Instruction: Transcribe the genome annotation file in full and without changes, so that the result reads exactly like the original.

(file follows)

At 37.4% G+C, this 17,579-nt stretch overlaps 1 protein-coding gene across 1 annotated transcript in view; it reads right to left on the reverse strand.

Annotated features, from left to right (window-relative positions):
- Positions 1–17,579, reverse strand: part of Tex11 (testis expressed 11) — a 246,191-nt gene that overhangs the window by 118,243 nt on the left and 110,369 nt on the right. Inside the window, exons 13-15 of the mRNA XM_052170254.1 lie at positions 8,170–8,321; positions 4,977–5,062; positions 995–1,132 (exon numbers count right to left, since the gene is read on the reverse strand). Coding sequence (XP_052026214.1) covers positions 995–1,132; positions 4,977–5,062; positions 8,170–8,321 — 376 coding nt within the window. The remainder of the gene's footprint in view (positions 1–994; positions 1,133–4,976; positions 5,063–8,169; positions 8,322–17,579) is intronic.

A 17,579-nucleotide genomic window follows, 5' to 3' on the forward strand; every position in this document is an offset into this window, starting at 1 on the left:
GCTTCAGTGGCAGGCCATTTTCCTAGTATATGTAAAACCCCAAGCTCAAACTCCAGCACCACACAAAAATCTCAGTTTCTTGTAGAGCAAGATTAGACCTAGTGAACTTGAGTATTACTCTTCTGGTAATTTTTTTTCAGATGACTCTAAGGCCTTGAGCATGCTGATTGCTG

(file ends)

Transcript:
At 37.4% G+C, this 17,579-nt stretch overlaps 1 protein-coding gene across 1 annotated transcript in view; it reads right to left on the reverse strand.

Annotated features, from left to right (window-relative positions):
- Positions 1–17,579, reverse strand: part of Tex11 (testis expressed 11) — a 246,191-nt gene that overhangs the window by 118,243 nt on the left and 110,369 nt on the right. Inside the window, exons 13-15 of the mRNA XM_052170254.1 lie at positions 8,170–8,321; positions 4,977–5,062; positions 995–1,132 (exon numbers count right to left, since the gene is read on the reverse strand). Coding sequence (XP_052026214.1) covers positions 995–1,132; positions 4,977–5,062; positions 8,170–8,321 — 376 coding nt within the window. The remainder of the gene's footprint in view (positions 1–994; positions 1,133–4,976; positions 5,063–8,169; positions 8,322–17,579) is intronic.

A 17,579-nucleotide genomic window follows, 5' to 3' on the forward strand; every position in this document is an offset into this window, starting at 1 on the left:
GCTTCAGTGGCAGGCCATTTTCCTAGTATATGTAAAACCCCAAGCTCAAACTCCAGCACCACACAAAAATCTCAGTTTCTTGTAGAGCAAGATTAGACCTAGTGAACTTGAGTATTACTCTTCTGGTAATTTTTTTTCAGATGACTCTAAGGCCTTGAGCATGCTGATTGCTG